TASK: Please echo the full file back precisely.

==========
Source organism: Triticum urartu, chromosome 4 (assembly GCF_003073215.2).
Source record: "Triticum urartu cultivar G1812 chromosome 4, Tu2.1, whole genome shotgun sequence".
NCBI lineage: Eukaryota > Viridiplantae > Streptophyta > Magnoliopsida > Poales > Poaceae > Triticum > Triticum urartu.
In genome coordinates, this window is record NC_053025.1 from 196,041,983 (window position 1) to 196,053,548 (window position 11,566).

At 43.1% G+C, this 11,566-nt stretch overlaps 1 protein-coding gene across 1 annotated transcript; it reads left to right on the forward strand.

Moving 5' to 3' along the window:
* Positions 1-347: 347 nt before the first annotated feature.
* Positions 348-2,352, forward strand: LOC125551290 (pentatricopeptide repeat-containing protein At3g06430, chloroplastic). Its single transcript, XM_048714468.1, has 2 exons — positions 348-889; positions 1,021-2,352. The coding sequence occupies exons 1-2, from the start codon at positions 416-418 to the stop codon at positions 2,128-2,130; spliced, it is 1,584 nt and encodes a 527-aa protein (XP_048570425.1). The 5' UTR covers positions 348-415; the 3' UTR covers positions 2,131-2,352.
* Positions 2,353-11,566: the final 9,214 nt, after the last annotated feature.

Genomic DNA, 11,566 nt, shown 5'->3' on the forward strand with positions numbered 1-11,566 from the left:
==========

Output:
Source organism: Triticum urartu, chromosome 4 (assembly GCF_003073215.2).
Source record: "Triticum urartu cultivar G1812 chromosome 4, Tu2.1, whole genome shotgun sequence".
NCBI lineage: Eukaryota > Viridiplantae > Streptophyta > Magnoliopsida > Poales > Poaceae > Triticum > Triticum urartu.
In genome coordinates, this window is record NC_053025.1 from 196,041,983 (window position 1) to 196,053,548 (window position 11,566).

At 43.1% G+C, this 11,566-nt stretch overlaps 1 protein-coding gene across 1 annotated transcript; it reads left to right on the forward strand.

Moving 5' to 3' along the window:
* Positions 1-347: 347 nt before the first annotated feature.
* Positions 348-2,352, forward strand: LOC125551290 (pentatricopeptide repeat-containing protein At3g06430, chloroplastic). Its single transcript, XM_048714468.1, has 2 exons — positions 348-889; positions 1,021-2,352. The coding sequence occupies exons 1-2, from the start codon at positions 416-418 to the stop codon at positions 2,128-2,130; spliced, it is 1,584 nt and encodes a 527-aa protein (XP_048570425.1). The 5' UTR covers positions 348-415; the 3' UTR covers positions 2,131-2,352.
* Positions 2,353-11,566: the final 9,214 nt, after the last annotated feature.

Genomic DNA, 11,566 nt, shown 5'->3' on the forward strand with positions numbered 1-11,566 from the left: